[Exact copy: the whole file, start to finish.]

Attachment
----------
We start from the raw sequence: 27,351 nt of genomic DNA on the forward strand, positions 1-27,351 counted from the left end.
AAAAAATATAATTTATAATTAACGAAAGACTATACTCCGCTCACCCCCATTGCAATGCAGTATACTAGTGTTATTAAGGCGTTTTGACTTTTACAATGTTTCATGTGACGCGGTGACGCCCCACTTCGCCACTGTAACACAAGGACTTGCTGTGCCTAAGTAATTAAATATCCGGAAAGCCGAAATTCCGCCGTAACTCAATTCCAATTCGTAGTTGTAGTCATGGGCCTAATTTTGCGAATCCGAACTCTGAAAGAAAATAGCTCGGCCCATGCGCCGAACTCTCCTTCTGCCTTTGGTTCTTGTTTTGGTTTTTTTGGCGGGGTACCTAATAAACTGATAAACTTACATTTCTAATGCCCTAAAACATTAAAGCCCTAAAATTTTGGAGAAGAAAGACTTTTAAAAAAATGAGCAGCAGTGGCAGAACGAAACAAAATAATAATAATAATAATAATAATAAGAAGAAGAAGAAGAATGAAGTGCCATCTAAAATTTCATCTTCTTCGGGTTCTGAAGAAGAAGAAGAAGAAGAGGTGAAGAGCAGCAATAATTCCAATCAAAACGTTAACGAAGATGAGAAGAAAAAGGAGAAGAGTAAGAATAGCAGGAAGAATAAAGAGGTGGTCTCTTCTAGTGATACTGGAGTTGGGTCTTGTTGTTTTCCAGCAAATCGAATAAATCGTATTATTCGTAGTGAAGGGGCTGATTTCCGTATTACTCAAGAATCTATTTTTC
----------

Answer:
We start from the raw sequence: 27,351 nt of genomic DNA on the forward strand, positions 1-27,351 counted from the left end.
AAAAAATATAATTTATAATTAACGAAAGACTATACTCCGCTCACCCCCATTGCAATGCAGTATACTAGTGTTATTAAGGCGTTTTGACTTTTACAATGTTTCATGTGACGCGGTGACGCCCCACTTCGCCACTGTAACACAAGGACTTGCTGTGCCTAAGTAATTAAATATCCGGAAAGCCGAAATTCCGCCGTAACTCAATTCCAATTCGTAGTTGTAGTCATGGGCCTAATTTTGCGAATCCGAACTCTGAAAGAAAATAGCTCGGCCCATGCGCCGAACTCTCCTTCTGCCTTTGGTTCTTGTTTTGGTTTTTTTGGCGGGGTACCTAATAAACTGATAAACTTACATTTCTAATGCCCTAAAACATTAAAGCCCTAAAATTTTGGAGAAGAAAGACTTTTAAAAAAATGAGCAGCAGTGGCAGAACGAAACAAAATAATAATAATAATAATAATAATAAGAAGAAGAAGAAGAATGAAGTGCCATCTAAAATTTCATCTTCTTCGGGTTCTGAAGAAGAAGAAGAAGAAGAGGTGAAGAGCAGCAATAATTCCAATCAAAACGTTAACGAAGATGAGAAGAAAAAGGAGAAGAGTAAGAATAGCAGGAAGAATAAAGAGGTGGTCTCTTCTAGTGATACTGGAGTTGGGTCTTGTTGTTTTCCAGCAAATCGAATAAATCGTATTATTCGTAGTGAAGGGGCTGATTTCCGTATTACTCAAGAATCTATTTTTC